The birth of our underground brand Factory 93 not only brought on an adrenaline rush reminiscent of the renegade warehouse era of raving—on which Insomniac was founded—but it also had us thinking back to all the people, places and parties that made this whole operation possible. And with that came a burning desire to crack open our collection and dust off the classic records we couldn’t live without. Through our From the Crate series, we break out seminal and obscure cuts alike, imparting some knowledge in the process.

In June 1997, Roni Size/Reprazent released New Forms, the Bristol-based drum & bass collective’s debut full-length. By the end of that year, it had achieved international acclaim and won the UK’s Mercury Music Prize, signifying the immeasurable potential or absolute nadir of the genre, depending on whom you asked.

Like Prodigy’s “Firestarter” the year before, tracks from New Forms were crossing over to the pop charts, breaking tradition with an underground that was, at the time, as united against outsiders as it was suffering from internal fissures. Perhaps most representative of, and responsible for, the commercial and critical success of New Forms was the third single, “Brown Paper Bag.”

With its prominent double-bass part, “Brown Paper Bag” helped place New Forms for many in the same jazz-fusion-tinged, album-oriented continuum as 1995’s Timeless by Goldie and 1996’s Logical Progression compilation by LTJ Bukem. Dappled with live instrumentation and the influences of Pat Metheny and Lonnie Liston Smith—instead of the rough menace of a Hoover synth bass—the rollers from New Forms could not be more of a contrast to the frenzied, distorted techstep of the era. Its suave demeanor and polished exuberance meant a lot of people heard “Brown Paper Bag,” but it’s hard to tell how many people actually listened to it.

“It’s funny how ‘Brown Paper Bag’ split people. They heard the jazz, how it sounded different from everything else, and they saw this other audience that loved it… and it split the drum & bass scene right down the middle. Maybe that’s why they didn’t always hear the hip-hop or reggae.”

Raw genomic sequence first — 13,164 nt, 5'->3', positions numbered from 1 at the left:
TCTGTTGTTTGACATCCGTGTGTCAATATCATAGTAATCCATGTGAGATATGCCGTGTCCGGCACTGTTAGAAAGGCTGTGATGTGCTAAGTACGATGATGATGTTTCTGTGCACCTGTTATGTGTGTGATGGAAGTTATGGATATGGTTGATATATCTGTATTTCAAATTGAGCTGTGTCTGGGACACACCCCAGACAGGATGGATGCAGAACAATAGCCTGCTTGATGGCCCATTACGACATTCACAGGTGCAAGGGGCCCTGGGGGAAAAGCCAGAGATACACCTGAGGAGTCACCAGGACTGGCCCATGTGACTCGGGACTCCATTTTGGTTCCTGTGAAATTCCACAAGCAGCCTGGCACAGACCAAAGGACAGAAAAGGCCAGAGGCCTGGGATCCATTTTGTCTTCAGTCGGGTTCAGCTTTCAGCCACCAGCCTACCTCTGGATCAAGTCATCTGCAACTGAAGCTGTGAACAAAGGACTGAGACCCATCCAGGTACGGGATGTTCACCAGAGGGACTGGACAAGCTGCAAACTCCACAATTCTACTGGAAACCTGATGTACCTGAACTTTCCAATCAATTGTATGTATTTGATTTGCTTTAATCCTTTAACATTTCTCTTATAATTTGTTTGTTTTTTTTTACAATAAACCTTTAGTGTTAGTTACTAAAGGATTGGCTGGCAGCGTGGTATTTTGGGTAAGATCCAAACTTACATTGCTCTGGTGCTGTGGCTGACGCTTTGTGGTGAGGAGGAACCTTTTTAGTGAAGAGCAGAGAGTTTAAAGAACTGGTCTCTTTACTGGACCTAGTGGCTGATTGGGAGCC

“It’s funny how ‘Brown Paper Bag’ split people,” says Size, speaking by phone from his home. “They heard the jazz, how it sounded different from everything else, and they saw this other audience that loved it… and it split the drum & bass scene right down the middle. Maybe that’s why they didn’t always hear the hip-hop or reggae.”

Aside from the infighting and fragmentation of mid-‘90s jungle, it’s possible to appreciate “Brown Paper Bag” for what it is: a culmination of growing up in and around Bristol, among sound systems and B-boy circles, in an environment that was insular yet receptive to experimentation.

Size and the Reprazent crew (Krust, Die and Suv) came up as belt-driven kids in the mid-‘80s Wild Style era, hanging out at parties thrown by the Wild Bunch (which would go on to spawn Massive Attack, Tricky, and Nellee Hooper) in the neighborhood of St. Pauls. The son of Jamaican immigrants, Size would go to youth clubs and the Afro-Caribbean St. Paul’s Carnival, which featured reggae, as well as breakdancing, scratching and crews battling to American hip-hop from groups such as Ultramagnetic MCs from the Bronx and their grittier associates, the Tuff Crew from Philadelphia.